The fire service will be delivering falls, crime and healthy aging advice to older people in Doncaster, when a new programme of ‘safe and well’ visits is launched this month.
South Yorkshire Fire & Rescue has visited tens of thousands of homes across the borough to fit smoke alarms and advise residents on preventing fires for more than a decade.
But now it has teamed up with partners including Doncaster Council, Doncaster Clinical Commissioning Group and South Yorkshire Police to deliver enhanced ‘safe and well’ visits to extend the range of advice that’s given to the most vulnerable people.
The new visits will be targeted at people aged 65 or over and will include general health and wellbeing advice, falls risk assessments and crime prevention tips. People will then be referred to other agencies for specialist interventions and advice if needed.
Dozens of firefighters and community safety staff have been trained to deliver the new checks, achieving a qualification in health improvement from the Royal Society of Public Health.
Head of prevention and protection, Steve Helps, said: “Our established programme of home safety visits has contributed to a big drop in fires across South Yorkshire over the last decade. But we believe we can use the contact we have with some of the most vulnerable people in society to achieve far more than simply reducing fires.
“We know that there are huge links between the people who need the help of the health services, and those who are at risk of fire. So strengthening our knowledge and referral mechanisms through collaborative working such as this must surely benefit our public safety objectives, as well as those of partner agencies.”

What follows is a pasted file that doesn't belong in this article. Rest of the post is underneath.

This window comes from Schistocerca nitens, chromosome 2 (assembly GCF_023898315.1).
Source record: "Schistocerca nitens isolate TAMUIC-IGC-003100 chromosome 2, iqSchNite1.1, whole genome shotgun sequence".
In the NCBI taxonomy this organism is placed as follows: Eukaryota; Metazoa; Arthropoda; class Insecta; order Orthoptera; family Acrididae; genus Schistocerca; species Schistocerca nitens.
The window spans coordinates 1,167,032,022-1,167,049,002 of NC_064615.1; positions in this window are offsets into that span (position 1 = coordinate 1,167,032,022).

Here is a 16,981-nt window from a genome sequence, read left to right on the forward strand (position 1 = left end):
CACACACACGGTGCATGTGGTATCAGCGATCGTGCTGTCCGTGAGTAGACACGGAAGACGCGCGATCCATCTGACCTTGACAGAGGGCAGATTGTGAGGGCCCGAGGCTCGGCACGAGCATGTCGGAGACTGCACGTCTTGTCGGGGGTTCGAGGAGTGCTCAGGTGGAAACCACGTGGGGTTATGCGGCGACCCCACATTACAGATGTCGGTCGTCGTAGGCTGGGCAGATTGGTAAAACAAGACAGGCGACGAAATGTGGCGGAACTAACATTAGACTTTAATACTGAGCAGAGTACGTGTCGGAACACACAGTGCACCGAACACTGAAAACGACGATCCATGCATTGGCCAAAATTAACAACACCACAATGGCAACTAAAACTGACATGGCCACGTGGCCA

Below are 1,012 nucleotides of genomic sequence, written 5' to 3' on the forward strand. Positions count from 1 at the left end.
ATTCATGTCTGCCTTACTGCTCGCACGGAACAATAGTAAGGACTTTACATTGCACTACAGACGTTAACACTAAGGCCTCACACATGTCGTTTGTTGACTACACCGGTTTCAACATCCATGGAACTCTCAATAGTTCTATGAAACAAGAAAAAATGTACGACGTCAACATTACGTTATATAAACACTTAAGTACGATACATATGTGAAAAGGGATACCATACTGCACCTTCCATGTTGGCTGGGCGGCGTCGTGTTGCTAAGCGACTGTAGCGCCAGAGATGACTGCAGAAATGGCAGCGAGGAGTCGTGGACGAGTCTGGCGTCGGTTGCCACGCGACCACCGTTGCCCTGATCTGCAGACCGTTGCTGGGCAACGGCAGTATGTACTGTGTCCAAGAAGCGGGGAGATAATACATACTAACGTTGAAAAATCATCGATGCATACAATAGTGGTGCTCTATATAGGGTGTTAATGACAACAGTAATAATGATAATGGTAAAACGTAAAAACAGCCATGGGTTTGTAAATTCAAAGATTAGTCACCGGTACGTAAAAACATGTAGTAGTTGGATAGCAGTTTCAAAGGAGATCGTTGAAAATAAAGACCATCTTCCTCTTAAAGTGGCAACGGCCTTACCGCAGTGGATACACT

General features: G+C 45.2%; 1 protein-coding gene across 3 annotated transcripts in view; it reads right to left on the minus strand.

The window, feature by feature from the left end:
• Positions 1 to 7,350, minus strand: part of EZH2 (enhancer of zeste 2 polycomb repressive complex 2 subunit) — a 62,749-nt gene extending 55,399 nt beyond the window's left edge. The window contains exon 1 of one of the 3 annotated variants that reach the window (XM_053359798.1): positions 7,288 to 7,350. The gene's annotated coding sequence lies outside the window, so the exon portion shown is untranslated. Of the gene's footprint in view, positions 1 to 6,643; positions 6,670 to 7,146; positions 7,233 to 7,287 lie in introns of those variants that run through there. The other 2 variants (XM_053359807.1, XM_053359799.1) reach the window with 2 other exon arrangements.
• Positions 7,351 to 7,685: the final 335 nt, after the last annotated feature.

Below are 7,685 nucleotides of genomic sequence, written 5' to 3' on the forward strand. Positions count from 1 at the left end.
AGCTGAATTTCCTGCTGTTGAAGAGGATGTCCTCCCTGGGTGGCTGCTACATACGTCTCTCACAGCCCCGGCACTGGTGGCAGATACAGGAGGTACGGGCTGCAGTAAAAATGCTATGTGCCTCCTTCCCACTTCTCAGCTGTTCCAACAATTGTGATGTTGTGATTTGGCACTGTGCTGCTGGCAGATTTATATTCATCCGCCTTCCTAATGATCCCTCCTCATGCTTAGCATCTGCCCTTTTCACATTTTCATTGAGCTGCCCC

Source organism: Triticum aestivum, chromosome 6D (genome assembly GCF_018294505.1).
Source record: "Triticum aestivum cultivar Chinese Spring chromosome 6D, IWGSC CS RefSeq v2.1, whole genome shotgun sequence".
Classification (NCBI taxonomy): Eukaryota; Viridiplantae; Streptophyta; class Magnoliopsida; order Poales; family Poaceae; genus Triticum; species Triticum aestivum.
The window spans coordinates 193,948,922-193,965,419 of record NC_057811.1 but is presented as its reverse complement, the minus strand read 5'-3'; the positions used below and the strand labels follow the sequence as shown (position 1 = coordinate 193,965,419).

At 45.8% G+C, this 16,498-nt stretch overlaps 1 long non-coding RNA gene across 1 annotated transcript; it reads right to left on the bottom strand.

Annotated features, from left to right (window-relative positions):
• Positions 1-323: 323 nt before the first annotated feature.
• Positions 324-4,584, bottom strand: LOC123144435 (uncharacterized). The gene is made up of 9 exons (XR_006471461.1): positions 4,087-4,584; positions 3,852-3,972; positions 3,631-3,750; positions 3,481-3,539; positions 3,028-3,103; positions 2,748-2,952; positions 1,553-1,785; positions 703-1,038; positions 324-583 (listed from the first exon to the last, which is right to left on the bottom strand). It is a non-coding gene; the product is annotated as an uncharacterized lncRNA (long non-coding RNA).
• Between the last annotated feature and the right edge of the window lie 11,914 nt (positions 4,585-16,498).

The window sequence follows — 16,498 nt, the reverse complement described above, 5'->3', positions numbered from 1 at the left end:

Dr Rupert Suckling, Director Public Health, said: “Safe and Well checks could save lives and help stop people needing to go into hospital by providing health and wellbeing advice.
“Many fire hazards are similar to health issues, for example fall risks, and in some cases the problem can be seen and sorted out there and then. This is a great example of partners working together to help keep older people safe and well at home.”
Nationally, fire and rescue services, NHS England, Public Health England, the Local Government Association and other partners, including Age UK, have been working together to explore how they can encourage and deliver local action to reduce demand on health and social care systems and improve the quality of life of vulnerable people.
In South Yorkshire, the fire service already hosts a monthly memory café for people living with dementia and their carers at Adwick fire station.
More than 5,000 people have been offered sight loss assessments, after fire service staff were trained in delivering a simple, five minute sight screening tool as part of the ‘Optimeyes’ scheme set up with Royal National Institute of Blind People (RNIB).
Fire crews also attend hundreds of ‘medical break-ins’ every year, where they gain access to properties where people are thought to be in need of urgent medical attention, but where ambulance service paramedics cannot get to them.